electro-, electr-, electri-
Electronics in our lives consists of numerous tools
Equipment which we use everyday relies on electronics to function including calculators, car controls, cameras, washing machines, medical scanners, mobile telephones, radar systems, computers; as well as many other applications or devices which are listed in this unit.
An electrically driven, artificial hare or rabbit, which is run on a track, that the dogs chase in a race.
electric heat, electric heating
Any method or process in which electric energy becomes heat energy by resisting the free flow of electric current; such as, radiant heating.
1. An electrical instrument that measures the humidity of the atmosphere.
2. A tool for indicating by electrical means the humidity of the ambient atmosphere.
It is usually based on the relation between the electric conductance of a film of hygroscopic material and its moisture content.
electric hysteresis, ferroelectric hysteresis, dielectric hysteresis
The dependence of the polarization of ferroelectric materials not only on the applied electric field but also on their previous history.
It is similar to magnetic hysteresis in ferromagnetic materials.
Hysteresis is the lag between making a change; such as, increasing or decreasing electric power, and the response or effect of that change.
It usually refers to turn-on and turn-off points in electrical, electronic, and mechanical systems.
1. The ignition system in an automobile or internal-combustion engine that ignites the combustible mixture in the engine cylinders with a high-voltage, high-tension spark produced between metal points in a spark plug.
2. Ignition of a charge of fuel vapor and air in an internal-combustion engine by passing a high-voltage electric current between two electrodes in a combustion chamber.
1. An array of electric charges, either stationary or moving, in which the density of charge is proportional at each point to the light values of corresponding points in an optical image to be reproduced.
2. An electric charge measured from an arbitrary reference line which is used in finding the electric field set up by fixed electric charges in the area of a conductor.
The electric conductor, with its distribution of induced surface charges, is replaced by one or more of these fictitious charges.
The opposition to electron flow in a conducting material.
An electricity-measuring tool which indicates an ammeter or voltmeter, in contrast to an electric meter that records.
electric intensity, electric field intensity, electric field strength
The magnitude of an electric field at a point in the field that is equal to the force that would be exerted on a small unit charge placed at that point.
The electric field is the set of all values of the electric field strength, but electric field and electric field intensity (as well as electric field strength and electric vector) are used more or less interchangeably.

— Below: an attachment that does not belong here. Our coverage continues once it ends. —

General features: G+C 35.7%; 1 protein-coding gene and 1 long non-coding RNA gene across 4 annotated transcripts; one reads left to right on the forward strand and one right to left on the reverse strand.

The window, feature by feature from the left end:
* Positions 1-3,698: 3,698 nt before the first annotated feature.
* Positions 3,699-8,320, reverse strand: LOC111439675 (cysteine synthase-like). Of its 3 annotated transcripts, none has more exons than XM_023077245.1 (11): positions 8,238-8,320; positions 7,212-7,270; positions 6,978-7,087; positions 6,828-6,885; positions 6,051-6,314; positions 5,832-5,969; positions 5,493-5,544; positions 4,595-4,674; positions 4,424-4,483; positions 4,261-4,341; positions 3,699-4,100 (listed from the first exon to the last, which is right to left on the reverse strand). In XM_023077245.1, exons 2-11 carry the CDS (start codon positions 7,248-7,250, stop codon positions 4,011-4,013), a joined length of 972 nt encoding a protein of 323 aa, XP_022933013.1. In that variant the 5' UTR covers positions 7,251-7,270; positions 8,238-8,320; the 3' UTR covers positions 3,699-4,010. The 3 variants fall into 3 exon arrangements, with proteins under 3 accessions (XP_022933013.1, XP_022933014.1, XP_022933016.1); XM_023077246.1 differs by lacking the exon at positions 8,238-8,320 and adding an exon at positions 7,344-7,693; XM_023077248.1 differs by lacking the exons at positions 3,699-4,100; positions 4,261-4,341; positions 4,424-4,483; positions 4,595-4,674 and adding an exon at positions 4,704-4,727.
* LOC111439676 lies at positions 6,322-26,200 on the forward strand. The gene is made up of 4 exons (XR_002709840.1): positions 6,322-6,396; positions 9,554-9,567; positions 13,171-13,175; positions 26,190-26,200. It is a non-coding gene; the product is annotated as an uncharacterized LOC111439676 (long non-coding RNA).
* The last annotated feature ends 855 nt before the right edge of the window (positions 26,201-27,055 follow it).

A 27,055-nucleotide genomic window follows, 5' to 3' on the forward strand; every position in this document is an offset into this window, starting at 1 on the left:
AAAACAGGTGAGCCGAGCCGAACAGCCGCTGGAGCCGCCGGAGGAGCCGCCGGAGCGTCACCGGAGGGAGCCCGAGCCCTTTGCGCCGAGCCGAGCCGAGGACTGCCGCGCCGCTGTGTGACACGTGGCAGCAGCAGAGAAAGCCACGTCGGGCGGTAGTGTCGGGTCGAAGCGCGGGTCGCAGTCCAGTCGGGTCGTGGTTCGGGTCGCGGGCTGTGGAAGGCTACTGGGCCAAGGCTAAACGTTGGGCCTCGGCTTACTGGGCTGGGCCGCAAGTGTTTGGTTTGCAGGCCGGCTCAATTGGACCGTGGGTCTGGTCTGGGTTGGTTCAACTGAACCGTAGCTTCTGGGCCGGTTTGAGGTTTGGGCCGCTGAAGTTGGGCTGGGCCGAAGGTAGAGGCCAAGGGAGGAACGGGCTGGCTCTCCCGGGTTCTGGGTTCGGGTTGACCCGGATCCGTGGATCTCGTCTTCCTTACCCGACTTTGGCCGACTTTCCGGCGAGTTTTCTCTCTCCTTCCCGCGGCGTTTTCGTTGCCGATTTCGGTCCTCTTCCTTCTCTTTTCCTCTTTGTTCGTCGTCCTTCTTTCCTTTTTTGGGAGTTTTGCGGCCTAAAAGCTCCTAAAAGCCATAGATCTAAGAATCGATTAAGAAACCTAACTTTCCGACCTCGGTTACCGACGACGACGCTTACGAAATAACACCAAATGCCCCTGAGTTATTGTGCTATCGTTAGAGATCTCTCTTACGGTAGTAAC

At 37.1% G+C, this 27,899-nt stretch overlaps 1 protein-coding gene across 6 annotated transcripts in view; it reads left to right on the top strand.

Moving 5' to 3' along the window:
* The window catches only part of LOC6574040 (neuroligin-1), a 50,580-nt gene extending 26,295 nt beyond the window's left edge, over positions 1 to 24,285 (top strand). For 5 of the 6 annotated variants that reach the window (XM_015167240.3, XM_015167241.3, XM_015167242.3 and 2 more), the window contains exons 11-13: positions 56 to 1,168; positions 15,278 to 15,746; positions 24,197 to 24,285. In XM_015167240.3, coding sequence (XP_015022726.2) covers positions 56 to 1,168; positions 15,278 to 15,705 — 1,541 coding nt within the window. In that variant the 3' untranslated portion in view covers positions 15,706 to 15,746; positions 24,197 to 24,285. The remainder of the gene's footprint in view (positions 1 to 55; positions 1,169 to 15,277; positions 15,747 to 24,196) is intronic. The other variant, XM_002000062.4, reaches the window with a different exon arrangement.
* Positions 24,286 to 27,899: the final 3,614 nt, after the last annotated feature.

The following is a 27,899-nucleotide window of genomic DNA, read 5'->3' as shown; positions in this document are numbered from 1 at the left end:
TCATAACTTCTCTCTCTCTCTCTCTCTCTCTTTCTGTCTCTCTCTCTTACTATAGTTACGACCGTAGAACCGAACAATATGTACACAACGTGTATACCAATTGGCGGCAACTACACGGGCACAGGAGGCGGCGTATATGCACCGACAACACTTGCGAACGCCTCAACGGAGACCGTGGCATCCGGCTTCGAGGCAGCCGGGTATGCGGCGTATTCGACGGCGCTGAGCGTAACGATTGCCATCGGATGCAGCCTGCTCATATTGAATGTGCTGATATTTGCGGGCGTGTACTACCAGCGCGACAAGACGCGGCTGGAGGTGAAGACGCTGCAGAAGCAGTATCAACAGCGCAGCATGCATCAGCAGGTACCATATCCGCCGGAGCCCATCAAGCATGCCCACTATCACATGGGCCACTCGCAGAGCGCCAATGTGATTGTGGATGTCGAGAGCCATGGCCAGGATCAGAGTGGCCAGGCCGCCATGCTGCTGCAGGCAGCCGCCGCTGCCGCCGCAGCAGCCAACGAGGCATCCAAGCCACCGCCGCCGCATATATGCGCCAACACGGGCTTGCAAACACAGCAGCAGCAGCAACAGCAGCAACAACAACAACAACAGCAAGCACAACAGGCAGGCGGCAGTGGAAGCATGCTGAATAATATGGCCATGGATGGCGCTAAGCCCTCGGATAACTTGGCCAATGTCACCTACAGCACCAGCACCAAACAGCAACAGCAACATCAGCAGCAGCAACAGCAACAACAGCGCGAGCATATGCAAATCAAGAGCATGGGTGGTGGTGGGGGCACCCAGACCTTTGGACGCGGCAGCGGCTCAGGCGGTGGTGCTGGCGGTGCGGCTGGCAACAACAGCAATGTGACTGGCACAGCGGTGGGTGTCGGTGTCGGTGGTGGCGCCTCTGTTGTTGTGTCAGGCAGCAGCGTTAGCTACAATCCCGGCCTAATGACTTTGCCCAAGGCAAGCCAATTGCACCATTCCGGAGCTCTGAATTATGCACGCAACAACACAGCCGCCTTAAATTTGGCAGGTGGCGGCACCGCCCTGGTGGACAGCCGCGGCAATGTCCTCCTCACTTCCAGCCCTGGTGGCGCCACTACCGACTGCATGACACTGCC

The trend is to use an electric field both for the field taken as a whole and for its value at any point with a context being sufficient to determine the precise meaning.
A surgical instrument that uses electrical current to produce heat, that incises (cuts into) tissue by cauterization (use of heat to destroy abnormal tissue).
electric lamp, electric lamps
An electric lamp in which light is produced; such as, an incandescent lamp, arc lamp, glow lamp, or fluorescent lamp, all of which produces and projects light when voltage is applied across the terminals.
The physical length of a transmission line or its equivalent, corrected for any inhomogeneities (not uniform in structure or composition) which may effect the speed of propagation, and that is expressed in wavelength, radians, or degrees.
electric light baker
A device for warming a part of the body, as with arthritis.
A baker consists of two or more electric lamps mounted in semicircular containers used for applying heat to various parts of the body.
electric light, electric lighting
1. An incandescent lamp, or the light produced by this instrument.
2. Any form of lighting produced by an electric current in any one of several devices; for example, a fluorescent lamp, an arc lamp, an incandescent lamp, etc.
electric line of force, electric flux line, electric flux, electrostatic flux
1. An imaginary line in which each segment of the line is parallel to the direction of the electric field or the direction of the electric displacement at that point, and the density of the collection of the line is relative to the electric field or the electrical displacement.
2. The electric lines of force that make up an electric field or region.
3. The integral over a surface of the component of the electric displacement perpendicular to the surface and equal to the number of electric lines of forces crossing the surface.
The references or sources of information for compiling the words and definitions in this unit are listed at this
Electronic Bibliography page or specific sources are indicated when they are appropriate.
A cross reference of word units that are related, directly and/or indirectly, with "electricity":